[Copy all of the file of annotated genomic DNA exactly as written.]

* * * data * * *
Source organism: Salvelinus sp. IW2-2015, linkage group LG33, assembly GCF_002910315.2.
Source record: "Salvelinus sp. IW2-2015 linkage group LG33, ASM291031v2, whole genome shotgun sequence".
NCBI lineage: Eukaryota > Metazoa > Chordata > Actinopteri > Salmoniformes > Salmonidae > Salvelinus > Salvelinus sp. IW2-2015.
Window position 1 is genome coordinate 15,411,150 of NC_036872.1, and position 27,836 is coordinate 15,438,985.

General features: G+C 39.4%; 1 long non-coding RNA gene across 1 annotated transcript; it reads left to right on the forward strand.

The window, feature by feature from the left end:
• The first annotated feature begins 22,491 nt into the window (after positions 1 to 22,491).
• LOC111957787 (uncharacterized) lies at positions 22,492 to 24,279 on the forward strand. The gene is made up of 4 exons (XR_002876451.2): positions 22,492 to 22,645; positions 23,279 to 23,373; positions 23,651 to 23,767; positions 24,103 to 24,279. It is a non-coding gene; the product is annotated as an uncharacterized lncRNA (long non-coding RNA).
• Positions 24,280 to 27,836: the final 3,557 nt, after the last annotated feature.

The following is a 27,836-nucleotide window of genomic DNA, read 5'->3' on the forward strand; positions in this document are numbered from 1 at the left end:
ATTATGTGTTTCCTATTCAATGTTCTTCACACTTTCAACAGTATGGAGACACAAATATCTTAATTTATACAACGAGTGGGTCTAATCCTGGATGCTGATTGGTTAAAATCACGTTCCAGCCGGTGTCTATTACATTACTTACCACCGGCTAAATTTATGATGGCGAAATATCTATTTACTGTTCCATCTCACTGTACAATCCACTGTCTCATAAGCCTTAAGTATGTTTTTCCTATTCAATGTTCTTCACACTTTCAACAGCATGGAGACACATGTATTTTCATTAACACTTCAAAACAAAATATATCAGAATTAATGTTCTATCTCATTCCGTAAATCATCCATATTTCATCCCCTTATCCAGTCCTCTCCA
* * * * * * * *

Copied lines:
Source organism: Salvelinus sp. IW2-2015, linkage group LG33, assembly GCF_002910315.2.
Source record: "Salvelinus sp. IW2-2015 linkage group LG33, ASM291031v2, whole genome shotgun sequence".
NCBI lineage: Eukaryota > Metazoa > Chordata > Actinopteri > Salmoniformes > Salmonidae > Salvelinus > Salvelinus sp. IW2-2015.
Window position 1 is genome coordinate 15,411,150 of NC_036872.1, and position 27,836 is coordinate 15,438,985.

General features: G+C 39.4%; 1 long non-coding RNA gene across 1 annotated transcript; it reads left to right on the forward strand.

The window, feature by feature from the left end:
• The first annotated feature begins 22,491 nt into the window (after positions 1 to 22,491).
• LOC111957787 (uncharacterized) lies at positions 22,492 to 24,279 on the forward strand. The gene is made up of 4 exons (XR_002876451.2): positions 22,492 to 22,645; positions 23,279 to 23,373; positions 23,651 to 23,767; positions 24,103 to 24,279. It is a non-coding gene; the product is annotated as an uncharacterized lncRNA (long non-coding RNA).
• Positions 24,280 to 27,836: the final 3,557 nt, after the last annotated feature.

The following is a 27,836-nucleotide window of genomic DNA, read 5'->3' on the forward strand; positions in this document are numbered from 1 at the left end:
ATTATGTGTTTCCTATTCAATGTTCTTCACACTTTCAACAGTATGGAGACACAAATATCTTAATTTATACAACGAGTGGGTCTAATCCTGGATGCTGATTGGTTAAAATCACGTTCCAGCCGGTGTCTATTACATTACTTACCACCGGCTAAATTTATGATGGCGAAATATCTATTTACTGTTCCATCTCACTGTACAATCCACTGTCTCATAAGCCTTAAGTATGTTTTTCCTATTCAATGTTCTTCACACTTTCAACAGCATGGAGACACATGTATTTTCATTAACACTTCAAAACAAAATATATCAGAATTAATGTTCTATCTCATTCCGTAAATCATCCATATTTCATCCCCTTATCCAGTCCTCTCCA